south carolina

From intern to ‘win’-tern: How to finish your Capitol Hill internship on top
Don’t sweat the small stuff while you’re sweating in the D.C. heat

This intern for Rep. Gregg Harper got stuck with sign-in duty in 2018. Approach every day like it’s your last one on the Hill, even if the tasks are menial, former interns say. (Tom Williams/CQ Roll Call file photo)

Congratulations! You are minutes away from finishing your summer internship on Capitol Hill. Not only have you woken up at ungodly hours after too many margs at Tortilla Coast, but you’ve managed to beat everyone to the office by 30 minutes. You’ve mastered the fastest route between the House and Senate office buildings, and you’ve crushed coffee orders like the barista you could’ve been if it weren’t for this internship.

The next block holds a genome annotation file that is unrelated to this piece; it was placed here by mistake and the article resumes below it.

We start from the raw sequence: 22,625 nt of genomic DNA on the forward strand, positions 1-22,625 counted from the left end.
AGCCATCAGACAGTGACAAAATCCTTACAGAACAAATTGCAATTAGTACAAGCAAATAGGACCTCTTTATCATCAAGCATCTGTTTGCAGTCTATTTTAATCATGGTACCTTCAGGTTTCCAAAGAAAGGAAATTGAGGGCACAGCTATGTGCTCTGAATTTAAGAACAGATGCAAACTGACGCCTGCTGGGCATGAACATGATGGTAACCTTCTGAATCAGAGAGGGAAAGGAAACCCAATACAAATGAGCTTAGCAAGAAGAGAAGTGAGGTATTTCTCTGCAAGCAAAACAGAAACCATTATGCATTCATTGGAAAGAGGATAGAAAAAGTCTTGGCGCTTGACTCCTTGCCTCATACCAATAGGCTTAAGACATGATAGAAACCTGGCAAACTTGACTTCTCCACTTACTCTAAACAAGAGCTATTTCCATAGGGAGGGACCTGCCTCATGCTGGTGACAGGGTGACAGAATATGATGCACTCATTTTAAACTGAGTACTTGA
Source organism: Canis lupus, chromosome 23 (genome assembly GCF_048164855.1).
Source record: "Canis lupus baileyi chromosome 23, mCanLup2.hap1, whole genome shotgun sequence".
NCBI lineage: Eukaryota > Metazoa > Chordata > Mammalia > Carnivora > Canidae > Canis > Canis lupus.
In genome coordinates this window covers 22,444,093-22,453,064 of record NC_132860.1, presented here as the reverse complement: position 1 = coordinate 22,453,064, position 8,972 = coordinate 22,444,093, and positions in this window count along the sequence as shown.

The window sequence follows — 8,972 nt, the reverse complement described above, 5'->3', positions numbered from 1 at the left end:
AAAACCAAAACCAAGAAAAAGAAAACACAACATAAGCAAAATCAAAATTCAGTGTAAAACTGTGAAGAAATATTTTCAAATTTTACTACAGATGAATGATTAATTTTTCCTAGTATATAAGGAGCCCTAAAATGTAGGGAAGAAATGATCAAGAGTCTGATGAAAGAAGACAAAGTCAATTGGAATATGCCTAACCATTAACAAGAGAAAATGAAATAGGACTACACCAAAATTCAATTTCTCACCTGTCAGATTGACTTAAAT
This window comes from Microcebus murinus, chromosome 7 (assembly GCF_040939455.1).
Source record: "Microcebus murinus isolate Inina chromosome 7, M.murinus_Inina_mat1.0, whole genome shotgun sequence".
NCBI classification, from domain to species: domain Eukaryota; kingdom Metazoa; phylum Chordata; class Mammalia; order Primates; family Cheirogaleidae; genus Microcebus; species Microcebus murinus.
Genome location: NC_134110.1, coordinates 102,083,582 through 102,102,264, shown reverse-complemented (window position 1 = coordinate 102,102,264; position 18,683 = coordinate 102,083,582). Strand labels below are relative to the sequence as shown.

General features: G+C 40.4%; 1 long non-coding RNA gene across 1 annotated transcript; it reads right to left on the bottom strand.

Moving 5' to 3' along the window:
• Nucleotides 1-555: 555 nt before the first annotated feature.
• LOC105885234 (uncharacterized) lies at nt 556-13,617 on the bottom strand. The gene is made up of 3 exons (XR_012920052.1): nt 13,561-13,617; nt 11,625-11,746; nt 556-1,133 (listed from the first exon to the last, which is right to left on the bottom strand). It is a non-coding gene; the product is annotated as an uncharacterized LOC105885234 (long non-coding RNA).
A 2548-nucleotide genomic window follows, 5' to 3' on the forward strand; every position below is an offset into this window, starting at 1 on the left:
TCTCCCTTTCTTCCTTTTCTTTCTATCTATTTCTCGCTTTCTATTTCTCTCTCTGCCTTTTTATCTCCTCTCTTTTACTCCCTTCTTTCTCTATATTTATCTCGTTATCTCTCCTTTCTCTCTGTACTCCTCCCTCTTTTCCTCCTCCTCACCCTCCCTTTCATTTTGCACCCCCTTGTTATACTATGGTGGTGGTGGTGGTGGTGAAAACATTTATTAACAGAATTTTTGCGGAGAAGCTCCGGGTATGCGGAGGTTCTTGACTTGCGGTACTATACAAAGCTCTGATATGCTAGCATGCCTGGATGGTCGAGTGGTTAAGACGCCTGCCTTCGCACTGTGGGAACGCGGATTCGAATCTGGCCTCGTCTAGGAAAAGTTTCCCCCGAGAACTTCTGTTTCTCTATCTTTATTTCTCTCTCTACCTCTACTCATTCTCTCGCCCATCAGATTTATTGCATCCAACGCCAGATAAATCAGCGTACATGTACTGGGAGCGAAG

So, what’s next, you ask? You mean... you don’t have it figured out?

Can Bernie Sanders change his luck in the South?
The stakes are higher than ever, and the game has changed from 2016

Bernie Sanders is courting black voters in the South after stumbling there in 2016. But his competition this time is even stiffer, Curtis writes. (Caroline Brehman/CQ Roll Call)

OPINION — Bernie Sanders spent the weekend on a Southern swing, which makes sense. The Vermont senator’s failure to connect with enough core Democratic voters the last time around — in the South, that means black voters, and black women in particular — stalled his campaign for the party’s presidential nomination. He hit a wall in the early primary state of South Carolina, losing badly to Hillary Clinton, and he never recovered.